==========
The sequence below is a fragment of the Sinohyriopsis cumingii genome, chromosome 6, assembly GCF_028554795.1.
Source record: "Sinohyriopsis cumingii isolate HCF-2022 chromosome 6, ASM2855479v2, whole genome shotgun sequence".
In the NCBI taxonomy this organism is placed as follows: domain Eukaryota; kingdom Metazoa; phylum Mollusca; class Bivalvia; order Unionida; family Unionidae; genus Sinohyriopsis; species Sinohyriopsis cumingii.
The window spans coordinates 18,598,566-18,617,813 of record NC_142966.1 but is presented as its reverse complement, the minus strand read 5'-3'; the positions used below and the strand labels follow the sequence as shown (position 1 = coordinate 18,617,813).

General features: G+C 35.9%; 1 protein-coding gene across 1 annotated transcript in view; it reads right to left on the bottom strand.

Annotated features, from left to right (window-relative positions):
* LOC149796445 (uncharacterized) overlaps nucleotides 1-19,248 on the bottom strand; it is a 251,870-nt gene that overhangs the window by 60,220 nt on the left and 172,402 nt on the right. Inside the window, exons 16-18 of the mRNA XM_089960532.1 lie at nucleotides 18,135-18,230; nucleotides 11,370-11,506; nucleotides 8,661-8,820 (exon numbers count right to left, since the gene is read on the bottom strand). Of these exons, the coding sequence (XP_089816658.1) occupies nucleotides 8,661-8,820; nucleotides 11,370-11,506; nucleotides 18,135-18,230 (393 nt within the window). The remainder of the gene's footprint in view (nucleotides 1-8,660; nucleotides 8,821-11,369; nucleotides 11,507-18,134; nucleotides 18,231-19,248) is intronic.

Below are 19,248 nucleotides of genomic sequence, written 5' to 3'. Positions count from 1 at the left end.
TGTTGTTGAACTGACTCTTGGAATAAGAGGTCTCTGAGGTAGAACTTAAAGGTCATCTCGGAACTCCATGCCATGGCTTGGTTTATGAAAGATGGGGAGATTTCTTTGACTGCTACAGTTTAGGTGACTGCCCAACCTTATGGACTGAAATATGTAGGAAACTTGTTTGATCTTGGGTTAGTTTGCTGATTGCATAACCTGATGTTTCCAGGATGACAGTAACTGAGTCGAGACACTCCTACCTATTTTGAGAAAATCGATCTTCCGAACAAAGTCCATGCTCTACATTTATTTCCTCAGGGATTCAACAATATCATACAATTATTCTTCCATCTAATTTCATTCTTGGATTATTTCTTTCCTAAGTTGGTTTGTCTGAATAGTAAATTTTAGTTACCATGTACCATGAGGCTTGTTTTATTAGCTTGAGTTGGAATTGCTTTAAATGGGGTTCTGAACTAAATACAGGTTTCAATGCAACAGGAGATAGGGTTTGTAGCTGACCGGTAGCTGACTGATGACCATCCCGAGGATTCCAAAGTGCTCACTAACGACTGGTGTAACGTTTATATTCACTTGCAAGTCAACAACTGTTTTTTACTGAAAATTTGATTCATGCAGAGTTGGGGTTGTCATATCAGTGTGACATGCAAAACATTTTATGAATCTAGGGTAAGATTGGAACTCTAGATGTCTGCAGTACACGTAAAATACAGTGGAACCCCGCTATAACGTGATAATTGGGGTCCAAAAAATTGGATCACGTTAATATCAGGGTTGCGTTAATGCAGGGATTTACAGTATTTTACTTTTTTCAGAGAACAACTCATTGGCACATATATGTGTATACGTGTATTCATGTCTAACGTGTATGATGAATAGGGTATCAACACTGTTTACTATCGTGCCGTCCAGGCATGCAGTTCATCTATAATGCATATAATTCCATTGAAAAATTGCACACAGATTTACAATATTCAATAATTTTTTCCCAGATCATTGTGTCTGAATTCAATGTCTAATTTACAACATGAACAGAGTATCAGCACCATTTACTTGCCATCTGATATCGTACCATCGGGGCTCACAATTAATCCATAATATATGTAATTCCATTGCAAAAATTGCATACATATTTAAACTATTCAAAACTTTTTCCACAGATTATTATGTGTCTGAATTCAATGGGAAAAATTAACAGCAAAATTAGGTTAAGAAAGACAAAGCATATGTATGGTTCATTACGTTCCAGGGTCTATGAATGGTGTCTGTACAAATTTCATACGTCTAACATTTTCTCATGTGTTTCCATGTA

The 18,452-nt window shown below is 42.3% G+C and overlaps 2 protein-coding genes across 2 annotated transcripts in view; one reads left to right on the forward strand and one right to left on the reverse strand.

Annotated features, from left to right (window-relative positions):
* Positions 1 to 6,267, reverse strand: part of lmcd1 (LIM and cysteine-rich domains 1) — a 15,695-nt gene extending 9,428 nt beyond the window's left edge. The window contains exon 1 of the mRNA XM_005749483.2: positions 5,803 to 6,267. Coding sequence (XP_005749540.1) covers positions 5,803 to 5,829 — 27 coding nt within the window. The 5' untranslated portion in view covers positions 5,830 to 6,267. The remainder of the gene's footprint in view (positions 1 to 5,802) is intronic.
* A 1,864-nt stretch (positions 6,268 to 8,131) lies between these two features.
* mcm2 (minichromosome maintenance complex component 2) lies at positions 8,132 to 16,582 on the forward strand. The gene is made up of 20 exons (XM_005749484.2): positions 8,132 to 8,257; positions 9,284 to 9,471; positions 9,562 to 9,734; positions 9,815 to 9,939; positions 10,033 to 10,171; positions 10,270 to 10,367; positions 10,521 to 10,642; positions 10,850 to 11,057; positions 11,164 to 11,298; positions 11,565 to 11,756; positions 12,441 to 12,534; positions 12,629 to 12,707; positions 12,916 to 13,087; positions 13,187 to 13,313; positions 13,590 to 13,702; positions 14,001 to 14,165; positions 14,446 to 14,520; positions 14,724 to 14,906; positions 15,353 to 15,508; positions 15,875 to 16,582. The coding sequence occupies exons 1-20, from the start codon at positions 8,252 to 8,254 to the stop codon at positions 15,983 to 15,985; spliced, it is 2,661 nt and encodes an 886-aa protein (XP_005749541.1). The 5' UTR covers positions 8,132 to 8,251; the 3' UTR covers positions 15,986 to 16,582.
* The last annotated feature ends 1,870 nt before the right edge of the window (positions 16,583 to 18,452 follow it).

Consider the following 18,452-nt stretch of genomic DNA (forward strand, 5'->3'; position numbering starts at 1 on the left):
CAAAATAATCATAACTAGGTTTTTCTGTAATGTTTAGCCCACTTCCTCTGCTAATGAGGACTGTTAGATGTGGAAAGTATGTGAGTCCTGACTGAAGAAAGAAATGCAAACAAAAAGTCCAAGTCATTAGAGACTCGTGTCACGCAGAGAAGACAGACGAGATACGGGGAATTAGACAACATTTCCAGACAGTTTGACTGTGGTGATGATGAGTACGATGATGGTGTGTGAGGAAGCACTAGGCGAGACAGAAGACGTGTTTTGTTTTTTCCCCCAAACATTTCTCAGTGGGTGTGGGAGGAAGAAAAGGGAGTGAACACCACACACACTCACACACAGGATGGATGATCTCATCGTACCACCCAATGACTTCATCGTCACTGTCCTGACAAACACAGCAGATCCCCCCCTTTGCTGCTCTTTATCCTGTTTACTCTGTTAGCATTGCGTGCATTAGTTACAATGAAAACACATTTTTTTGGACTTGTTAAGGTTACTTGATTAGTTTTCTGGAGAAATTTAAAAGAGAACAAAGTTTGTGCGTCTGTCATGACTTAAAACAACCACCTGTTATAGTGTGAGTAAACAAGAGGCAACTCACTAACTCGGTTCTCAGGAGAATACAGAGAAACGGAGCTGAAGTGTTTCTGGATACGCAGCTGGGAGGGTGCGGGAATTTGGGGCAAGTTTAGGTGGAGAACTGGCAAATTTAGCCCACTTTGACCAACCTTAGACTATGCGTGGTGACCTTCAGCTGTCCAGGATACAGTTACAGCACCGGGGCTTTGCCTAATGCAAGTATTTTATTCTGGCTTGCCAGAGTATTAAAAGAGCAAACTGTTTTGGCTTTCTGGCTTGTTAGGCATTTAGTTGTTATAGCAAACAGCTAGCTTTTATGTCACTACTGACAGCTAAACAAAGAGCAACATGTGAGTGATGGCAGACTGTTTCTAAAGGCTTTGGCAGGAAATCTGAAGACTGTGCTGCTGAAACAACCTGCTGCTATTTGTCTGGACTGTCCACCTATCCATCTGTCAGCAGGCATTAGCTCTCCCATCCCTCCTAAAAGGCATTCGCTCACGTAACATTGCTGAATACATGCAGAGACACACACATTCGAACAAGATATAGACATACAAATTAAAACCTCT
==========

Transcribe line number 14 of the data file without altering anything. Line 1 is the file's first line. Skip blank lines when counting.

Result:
* mcm2 (minichromosome maintenance complex component 2) lies at positions 8,132 to 16,582 on the forward strand. The gene is made up of 20 exons (XM_005749484.2): positions 8,132 to 8,257; positions 9,284 to 9,471; positions 9,562 to 9,734; positions 9,815 to 9,939; positions 10,033 to 10,171; positions 10,270 to 10,367; positions 10,521 to 10,642; positions 10,850 to 11,057; positions 11,164 to 11,298; positions 11,565 to 11,756; positions 12,441 to 12,534; positions 12,629 to 12,707; positions 12,916 to 13,087; positions 13,187 to 13,313; positions 13,590 to 13,702; positions 14,001 to 14,165; positions 14,446 to 14,520; positions 14,724 to 14,906; positions 15,353 to 15,508; positions 15,875 to 16,582. The coding sequence occupies exons 1-20, from the start codon at positions 8,252 to 8,254 to the stop codon at positions 15,983 to 15,985; spliced, it is 2,661 nt and encodes an 886-aa protein (XP_005749541.1). The 5' UTR covers positions 8,132 to 8,251; the 3' UTR covers positions 15,986 to 16,582.